“We have only this moment,
sparkling like a star in our hand...
and melting like a snowflake.”

The Cause of Suffering

What is True? What can we know for sure? Whatever it is, it is inseparable from that which seeks to know it, ourselves. We cannot know reality if we do not know ourselves first. What can we see if we lay aside our conditioning, beliefs, desires, dreams, fantasies and opinions, and observe that which is as it is, both within and without?

Conditioning vs. Insight

There's two distinct ways of learning.

- We can learn by way of assimilation of information (conditioning);
- We can learn by way of experimentation, testing, experience, realising or witnessing (insight).

Chasing Contentment

I've been playing a video game in the last few days. And while playing I noticed how the connection with this activity sends me into a state of mind where I am easily fooled into believing that I have to do something in order to be well. I have to destroy some villain in order to win. I have to overcome a series of obstacles to get to the next obstacle, or to get the next upgrades to become a better player.

Nonviolent Communication

“The truth is like a lion; you don’t have to defend it. Let it loose; it will defend itself.”
-- Augustine of Hippo
My life experience, intellectual and emotional maturation have showed me that we can not fight violence with violence, fire with fire. We need different tools in order to make our points across people and help the next generation to be better able to see through the social, linguistic, emotional and intellectual conditioning that they are getting in homes and at schools, freeing them from the behaviour patterns and mindset that keeps the older generations stuck. If this is accomplished they will then be able to replace this destructive conditioning that our institutions provide with one more in harmony with our hearts and planet Earth. I believe that understanding conditioning and education and the consequences it brings us in the future is of extreme importance.

The Traveller is the Journey

Excerpt from the book "The Book of Disquiet" by Fernando Pessoa:
«You want to travel? To travel you simply need to exist. In the train of my body or of my destiny I travel from day to day, as from station to station, leaning out to look at the streets and the squares, at gestures and faces, always the same and always different as, ultimately, is the way with all landscapes.

Rationality And Emotion

Excerpt from the book "The Four Noble Truths" by Luang Por Sumedho:
«If you love rational thought and are attached to ideas and perceptions, then you tend to despise the emotions. You can notice this tendency if, when you start to feel emotions, you say, 'I'm going to shut it out. I don't want to feel those things.' You don't like to be feeling anything because you can get into a kind of high from the purity of intelligence and the pleasure of rational thinking. The mind relishes the way it is logical and controllable, the way it makes sense. It is just so clean and neat and precise like mathematics - but the emotions are all over the place, aren't they? They are not precise, they are not neat and they can easily get out of control.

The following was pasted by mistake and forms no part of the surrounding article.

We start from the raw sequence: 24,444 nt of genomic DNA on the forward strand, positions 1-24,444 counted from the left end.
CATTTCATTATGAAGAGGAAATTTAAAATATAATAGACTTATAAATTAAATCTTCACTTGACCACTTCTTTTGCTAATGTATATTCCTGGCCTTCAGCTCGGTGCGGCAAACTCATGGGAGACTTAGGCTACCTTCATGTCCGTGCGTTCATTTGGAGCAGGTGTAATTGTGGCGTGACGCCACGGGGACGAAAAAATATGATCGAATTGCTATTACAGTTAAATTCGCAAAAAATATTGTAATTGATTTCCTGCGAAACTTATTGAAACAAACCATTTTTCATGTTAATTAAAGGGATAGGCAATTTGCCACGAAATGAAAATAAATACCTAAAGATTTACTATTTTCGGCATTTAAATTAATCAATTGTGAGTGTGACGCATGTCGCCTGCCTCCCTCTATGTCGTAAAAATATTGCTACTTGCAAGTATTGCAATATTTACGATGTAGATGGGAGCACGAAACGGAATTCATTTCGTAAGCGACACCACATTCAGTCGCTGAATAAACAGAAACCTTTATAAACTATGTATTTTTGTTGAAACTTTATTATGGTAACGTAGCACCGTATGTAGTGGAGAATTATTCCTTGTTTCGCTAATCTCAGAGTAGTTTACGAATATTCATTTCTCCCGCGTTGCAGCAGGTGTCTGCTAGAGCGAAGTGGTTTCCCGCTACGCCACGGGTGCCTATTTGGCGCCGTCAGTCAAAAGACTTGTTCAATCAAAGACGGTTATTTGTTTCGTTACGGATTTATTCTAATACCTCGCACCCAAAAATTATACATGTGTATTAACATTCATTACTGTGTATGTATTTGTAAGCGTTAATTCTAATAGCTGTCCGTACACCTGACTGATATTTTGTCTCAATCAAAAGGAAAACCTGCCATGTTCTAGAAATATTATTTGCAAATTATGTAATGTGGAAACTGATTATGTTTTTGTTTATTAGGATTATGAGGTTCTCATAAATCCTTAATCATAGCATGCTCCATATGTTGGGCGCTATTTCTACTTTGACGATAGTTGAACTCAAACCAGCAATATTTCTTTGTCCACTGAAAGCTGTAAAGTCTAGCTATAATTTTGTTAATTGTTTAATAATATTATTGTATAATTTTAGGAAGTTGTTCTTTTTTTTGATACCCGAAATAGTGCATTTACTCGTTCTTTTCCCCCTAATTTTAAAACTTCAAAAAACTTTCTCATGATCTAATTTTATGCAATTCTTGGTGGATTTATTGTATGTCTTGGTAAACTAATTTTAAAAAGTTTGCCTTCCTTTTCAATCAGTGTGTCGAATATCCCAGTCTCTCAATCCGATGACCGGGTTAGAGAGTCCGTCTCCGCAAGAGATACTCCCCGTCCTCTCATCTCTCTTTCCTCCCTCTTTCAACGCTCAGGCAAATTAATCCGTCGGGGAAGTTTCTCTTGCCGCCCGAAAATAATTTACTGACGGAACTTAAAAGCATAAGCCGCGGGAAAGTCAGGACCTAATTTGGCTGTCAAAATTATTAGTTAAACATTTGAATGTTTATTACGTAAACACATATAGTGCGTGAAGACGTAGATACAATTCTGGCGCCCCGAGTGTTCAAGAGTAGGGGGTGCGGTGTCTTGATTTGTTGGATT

Meditation: Movement and Stillness

Excerpt from the book "Finding the Missing Peace" by Ajahn Amaro:
«In Buddhist meditation practice we are developing natural qualities that already exist within us as potentials. We are not trying to acquire anything special from outside, or trying to change ourselves into someone else in a forced or unnatural way.
Like all living things, human beings require both stability or steadiness and flexibility or adaptability; it’s necessary to have both of these qualities. If a tree or a plant were absolutely rigid, as soon as a breeze came along or something knocked against it, it would break. Conversely, if a plant has no strength in it, if it’s completely flexible, it will just droop, and not remain upright at all.
The basic theme for this lesson, movement and stillness, is about looking at these different elements of our being and seeing how they work together, looking at both that which is stable and steady and that which is flexible and adaptable.

Meditation: Why Bother?

Excerpt from the book "Mindfulness In Plain English" by Ven. Henepola Gunaratana:
"Meditation is not easy. It takes time and it takes energy. It also takes grit, determination and discipline. It requires a host of personal qualities which we normally regard as unpleasant and which we like to avoid whenever possible. We can sum it all up in the American word 'gumption'. Meditation takes 'gumption'. It is certainly a great deal easier just to kick back and watch television. So why bother? Why waste all that time and energy when you could be out enjoying yourself? Why bother? Simple. Because you are human. And just because of the simple fact that you are human, you find yourself heir to an inherent unsatisfactoriness in life which simply will not go away. You can suppress it from your awareness for a time. You can distract yourself for hours on end, but it always comes back--usually when you least expect it. All of a sudden, seemingly out of the blue, you sit up, take stock, and realize your actual situation in life.